Over the last few years, the Supreme Court has decided a number of criminal-removal cases. Next week, the justices will hear oral argument in another one, Esquivel-Quintana v. Sessions, which stems from the government’s effort to remove a lawful permanent resident for a “sex crime.”
The facts of the case sound like an episode of “Law and Order SVU.” In 2000, Juan Esquivel-Quintana’s parents lawfully brought him to the United States and settled in Sacramento, California. When he was 20 years old, Esquivel-Quintana had consensual sex with his 16-year-old girlfriend. He later pleaded no contest to violating California Penal Code § 261.5(c), which criminalizes sex with a person “under the age of 18 years” when the age difference between the parties is more than three years. Esquivel-Quintana was sentenced to 90 days in jail and five years’ probation. After his release from jail, he moved from California to Michigan, a state in which the conduct underlying his criminal conviction would not have been a crime.
An “aggravated felony” conviction generally requires mandatory removal of an immigrant from the United States and renders the immigrant ineligible for most forms of relief from removal. 8 U.S.C. § 1101(a)(43) defines an “aggravated felony” to include the “sexual abuse of a minor.” Claiming that Esquivel-Quintana’s conviction constituted an “aggravated felony,” the U.S. government initiated removal proceedings in Michigan. In 2008, before Esquivel-Quintana’s conviction, the U.S. Court of Appeals for the 9th Circuit had held en banc, in Estrada-Espinoza v. Mukasey, that a conviction under the California law in question did not constitute “sexual abuse of a minor” under the immigration laws and was not an aggravated felony. Although Esquivel-Quintana asked the immigration judge to apply the 9th Circuit’s reasoning to his case, the immigration judge declined to do so, accepting the government’s argument that the removal proceedings were occurring within the jurisdiction of the U.S. Court of Appeals for the 6th Circuit – Esquivel-Quintana’s new home. The immigration judge ordered Esquivel-Quintana removed from the United States. The Board of Immigration Appeals dismissed his appeal, noting that it was not bound by 9th Circuit law because the case arose in the 6th Circuit, which had not ruled on the definition of “sexual abuse of a minor” in this context.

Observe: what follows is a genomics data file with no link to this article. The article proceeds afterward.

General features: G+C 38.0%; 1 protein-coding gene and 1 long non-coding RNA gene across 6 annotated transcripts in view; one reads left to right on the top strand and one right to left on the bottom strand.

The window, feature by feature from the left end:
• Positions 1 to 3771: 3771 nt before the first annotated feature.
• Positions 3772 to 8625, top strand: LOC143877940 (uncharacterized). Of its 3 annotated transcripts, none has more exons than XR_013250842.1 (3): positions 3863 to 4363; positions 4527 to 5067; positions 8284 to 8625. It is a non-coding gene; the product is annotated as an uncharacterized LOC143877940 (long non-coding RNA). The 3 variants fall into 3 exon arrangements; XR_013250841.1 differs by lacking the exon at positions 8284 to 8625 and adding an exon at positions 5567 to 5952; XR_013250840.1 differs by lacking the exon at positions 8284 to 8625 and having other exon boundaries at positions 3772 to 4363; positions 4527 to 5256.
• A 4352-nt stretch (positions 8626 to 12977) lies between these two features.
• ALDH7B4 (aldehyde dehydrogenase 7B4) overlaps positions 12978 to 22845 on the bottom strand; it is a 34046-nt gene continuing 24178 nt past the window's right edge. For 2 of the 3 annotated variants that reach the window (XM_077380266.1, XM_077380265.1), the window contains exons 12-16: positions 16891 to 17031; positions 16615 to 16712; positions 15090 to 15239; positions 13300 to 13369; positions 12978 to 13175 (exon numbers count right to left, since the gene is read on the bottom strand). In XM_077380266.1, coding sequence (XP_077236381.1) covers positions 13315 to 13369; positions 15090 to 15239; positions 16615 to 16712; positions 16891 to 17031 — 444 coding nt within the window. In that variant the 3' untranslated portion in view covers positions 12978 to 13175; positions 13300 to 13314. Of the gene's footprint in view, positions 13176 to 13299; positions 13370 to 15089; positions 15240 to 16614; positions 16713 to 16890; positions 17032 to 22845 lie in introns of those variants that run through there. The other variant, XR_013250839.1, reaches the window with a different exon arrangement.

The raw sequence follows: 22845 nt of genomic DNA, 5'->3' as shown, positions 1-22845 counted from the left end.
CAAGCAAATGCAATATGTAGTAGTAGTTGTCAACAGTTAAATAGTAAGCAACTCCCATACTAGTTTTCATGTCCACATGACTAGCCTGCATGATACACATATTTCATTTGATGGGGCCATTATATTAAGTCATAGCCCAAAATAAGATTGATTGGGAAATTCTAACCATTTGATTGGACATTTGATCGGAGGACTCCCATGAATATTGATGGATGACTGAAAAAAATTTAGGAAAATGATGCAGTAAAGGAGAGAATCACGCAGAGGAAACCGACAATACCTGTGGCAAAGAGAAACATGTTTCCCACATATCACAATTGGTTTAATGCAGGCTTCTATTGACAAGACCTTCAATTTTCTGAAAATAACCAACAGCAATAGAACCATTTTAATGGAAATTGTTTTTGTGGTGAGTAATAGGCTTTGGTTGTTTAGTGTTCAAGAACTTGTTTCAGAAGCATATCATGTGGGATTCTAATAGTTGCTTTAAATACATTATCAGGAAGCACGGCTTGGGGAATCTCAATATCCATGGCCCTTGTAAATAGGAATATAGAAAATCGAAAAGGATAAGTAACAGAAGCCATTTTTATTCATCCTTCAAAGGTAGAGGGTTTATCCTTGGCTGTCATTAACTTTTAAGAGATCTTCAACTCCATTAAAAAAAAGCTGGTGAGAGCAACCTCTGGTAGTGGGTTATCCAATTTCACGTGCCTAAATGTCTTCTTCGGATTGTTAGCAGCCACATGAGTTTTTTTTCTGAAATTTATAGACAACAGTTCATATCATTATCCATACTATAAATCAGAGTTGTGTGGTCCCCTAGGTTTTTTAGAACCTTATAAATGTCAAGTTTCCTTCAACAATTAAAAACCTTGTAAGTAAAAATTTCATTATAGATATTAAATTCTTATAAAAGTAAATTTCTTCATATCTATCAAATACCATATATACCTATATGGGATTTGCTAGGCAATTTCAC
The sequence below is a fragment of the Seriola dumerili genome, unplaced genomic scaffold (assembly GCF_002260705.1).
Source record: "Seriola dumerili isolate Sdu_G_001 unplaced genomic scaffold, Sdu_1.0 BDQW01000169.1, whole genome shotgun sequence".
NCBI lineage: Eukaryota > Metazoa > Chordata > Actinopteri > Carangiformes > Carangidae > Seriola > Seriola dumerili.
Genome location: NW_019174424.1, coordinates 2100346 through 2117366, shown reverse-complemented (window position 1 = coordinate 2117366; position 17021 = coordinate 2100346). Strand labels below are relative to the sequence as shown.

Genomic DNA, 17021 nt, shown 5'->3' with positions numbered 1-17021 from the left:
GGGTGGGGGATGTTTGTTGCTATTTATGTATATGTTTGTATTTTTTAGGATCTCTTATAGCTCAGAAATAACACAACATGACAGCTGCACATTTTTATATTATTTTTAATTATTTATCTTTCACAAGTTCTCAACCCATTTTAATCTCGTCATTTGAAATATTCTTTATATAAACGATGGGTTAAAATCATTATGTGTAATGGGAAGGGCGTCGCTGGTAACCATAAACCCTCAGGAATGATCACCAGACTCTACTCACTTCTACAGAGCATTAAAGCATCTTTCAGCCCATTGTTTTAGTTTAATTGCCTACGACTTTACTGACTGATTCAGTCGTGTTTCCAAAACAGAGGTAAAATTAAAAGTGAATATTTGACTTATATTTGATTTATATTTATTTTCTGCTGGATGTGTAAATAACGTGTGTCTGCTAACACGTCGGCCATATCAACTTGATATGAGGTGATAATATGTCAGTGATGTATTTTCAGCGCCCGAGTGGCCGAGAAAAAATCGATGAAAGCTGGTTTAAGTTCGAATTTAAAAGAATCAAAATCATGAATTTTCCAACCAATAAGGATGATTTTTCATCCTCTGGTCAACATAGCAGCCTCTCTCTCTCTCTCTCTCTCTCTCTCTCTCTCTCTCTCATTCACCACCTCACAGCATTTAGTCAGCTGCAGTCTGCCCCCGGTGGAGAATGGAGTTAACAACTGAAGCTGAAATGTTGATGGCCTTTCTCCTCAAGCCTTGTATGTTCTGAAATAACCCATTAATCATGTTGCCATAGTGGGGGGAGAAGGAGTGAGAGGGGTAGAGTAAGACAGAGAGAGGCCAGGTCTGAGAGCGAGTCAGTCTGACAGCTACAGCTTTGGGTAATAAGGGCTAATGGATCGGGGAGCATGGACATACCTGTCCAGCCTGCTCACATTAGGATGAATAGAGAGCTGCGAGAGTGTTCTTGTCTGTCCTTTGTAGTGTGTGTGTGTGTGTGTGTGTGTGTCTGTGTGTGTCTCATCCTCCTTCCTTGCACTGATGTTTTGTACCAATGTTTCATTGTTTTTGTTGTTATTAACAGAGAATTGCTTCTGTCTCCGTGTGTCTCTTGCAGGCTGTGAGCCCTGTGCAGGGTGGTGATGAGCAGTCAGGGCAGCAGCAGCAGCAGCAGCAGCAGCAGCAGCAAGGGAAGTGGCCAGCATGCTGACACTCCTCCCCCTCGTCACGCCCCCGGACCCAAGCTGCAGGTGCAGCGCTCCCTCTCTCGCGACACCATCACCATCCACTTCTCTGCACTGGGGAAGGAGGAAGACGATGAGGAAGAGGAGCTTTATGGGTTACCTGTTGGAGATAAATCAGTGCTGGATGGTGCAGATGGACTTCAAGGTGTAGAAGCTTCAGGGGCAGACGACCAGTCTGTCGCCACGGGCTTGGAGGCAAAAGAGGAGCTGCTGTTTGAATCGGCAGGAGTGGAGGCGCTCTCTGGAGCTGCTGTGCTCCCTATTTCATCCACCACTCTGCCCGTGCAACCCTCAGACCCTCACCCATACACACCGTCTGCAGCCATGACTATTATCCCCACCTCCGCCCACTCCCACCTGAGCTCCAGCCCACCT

Applying the Supreme Court’s 1984 decision in Chevron, U.S.A., Inc. v. National Resources Defense Council, Inc., the 6th Circuit deferred to the BIA’s interpretation of “sexual abuse of a minor” and upheld the removal order. The dissent would have applied the “rule of lenity,” a judicial doctrine under which ambiguities in criminal law are resolved in favor of the defendant, to the interpretation of the criminal-removal provision in the immigration law and would have found that Esquivel-Quintana’s conviction was not an aggravated felony.
The question presented to the Supreme Court is whether Esquivel-Quintana’s conviction constitutes an “aggravated felony” as “sexual abuse of a minor” under U.S. immigration law.
Esquivel-Quintana contends that because there is no “readily apparent” uniform definition of “sexual abuse of a minor,” the court must compare the elements of the California crime against “[t]he prevailing view in the modern codes.” Such a comparison, he argues, reveals that “federal law, the Model Penal Code, and the laws of 43 states consider the least of the acts criminalized under Cal. Penal Code § 261.5(c) – consensual sex between a 21-year-old and someone almost 18 – to be entirely lawful. Six of the seven remaining states deem it not sufficiently serious to be treated as ‘sexual abuse.’” California is the exception.